Three "Don’t" Tips from a Public Speaking Coach

Three “Don’t” Tips to Remember for Any Speech or Presentation

I’ve been a public speaking trainer and coach for more than twenty-five years and have helped hundreds of clients overcome a variety of public speaking challenges. Often the task is not so much telling a client what to do, but more what not to do. Below are three major rules to keep in mind if you want to be perceived as a credible and confident communicator in any professional situation:

  1. Don’t use upward inflections or “up speak” at the end of sentences
    “What’s up speak?” you ask. That is when your voices rises upward at the end of a sentence and you sound like you are asking a question. This vocal habit instantly weakens the speaker’s credibility and authority. How do you fix upward inflections? Record yourself in a telephone conversation or having a conversation with a colleague. Listen to your vocal pattern during playback with an objective ear. Do you sound like you are asking a question at the end of a thought then continuing on to the next thought? Record yourself again and work on ending each sentence with a downward inflection, pause, then deliver your next sentence. Becoming aware of a bad habit is the first step toward breaking it!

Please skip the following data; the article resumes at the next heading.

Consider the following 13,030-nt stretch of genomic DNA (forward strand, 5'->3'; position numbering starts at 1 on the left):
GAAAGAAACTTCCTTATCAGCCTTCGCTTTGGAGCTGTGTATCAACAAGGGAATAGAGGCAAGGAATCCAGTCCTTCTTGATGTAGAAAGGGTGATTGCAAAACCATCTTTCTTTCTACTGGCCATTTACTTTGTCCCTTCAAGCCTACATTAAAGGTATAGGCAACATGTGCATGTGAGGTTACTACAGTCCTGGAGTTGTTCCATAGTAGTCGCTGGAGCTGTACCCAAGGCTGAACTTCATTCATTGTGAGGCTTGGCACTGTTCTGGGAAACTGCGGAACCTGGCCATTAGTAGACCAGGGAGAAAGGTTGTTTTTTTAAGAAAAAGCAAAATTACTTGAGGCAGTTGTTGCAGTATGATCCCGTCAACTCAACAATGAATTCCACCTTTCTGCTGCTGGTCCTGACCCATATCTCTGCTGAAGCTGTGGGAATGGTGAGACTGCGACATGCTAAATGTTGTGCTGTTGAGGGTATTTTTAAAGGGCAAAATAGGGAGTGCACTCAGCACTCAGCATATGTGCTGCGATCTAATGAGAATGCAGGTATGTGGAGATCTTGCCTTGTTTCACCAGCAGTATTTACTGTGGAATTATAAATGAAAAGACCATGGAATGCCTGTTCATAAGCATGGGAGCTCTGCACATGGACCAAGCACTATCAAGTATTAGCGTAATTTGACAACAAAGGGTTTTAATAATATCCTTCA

1. Don’t use “low power body language” when speaking to others.
    Do you look confident when you speak? Practice giving a short presentation and video record it. Do you look authoritative? Posture and other body language elements have an enormous impact on your credibility and professionalism, whether you are an intern or the CEO. Simply holding your head up, shoulders back, and positioning your arms in an open position (rather than folded across your chest) makes you look more convincing when speaking. Adding a smile and making direct eye contact with people moves the perception about your credibility up another notch. Great ideas come from creative and intelligent people. But how those ideas are presented has a huge impact on whether those ideas are acted upon. Those who speak with passion and look confident when sharing their views are 75% more likely to motivate others into action!
  1. Don’t rival Hugo Chavez for the longest speech in history.
    While it is not officially recorded as the longest speech in history, in 2012 the late Venezuelan President, Hugo Chavez delivered a 9.5-hour speech to announce his re-election campaign. Talking longer does not make you sound smarter. No matter who you are, keeping your speeches short and to the point will always leave a more favorable impression with any audience. In most cases, 15-20 minutes is as long as any audience will pay attention before getting restless. As President Franklin Roosevelt said, “Be sincere, be brief, be seated.”

Of course, there are many other communication “dos” and “don’ts” that great speakers utilize but by following these three you will be on your way to being seen as a more polished and credible professional!

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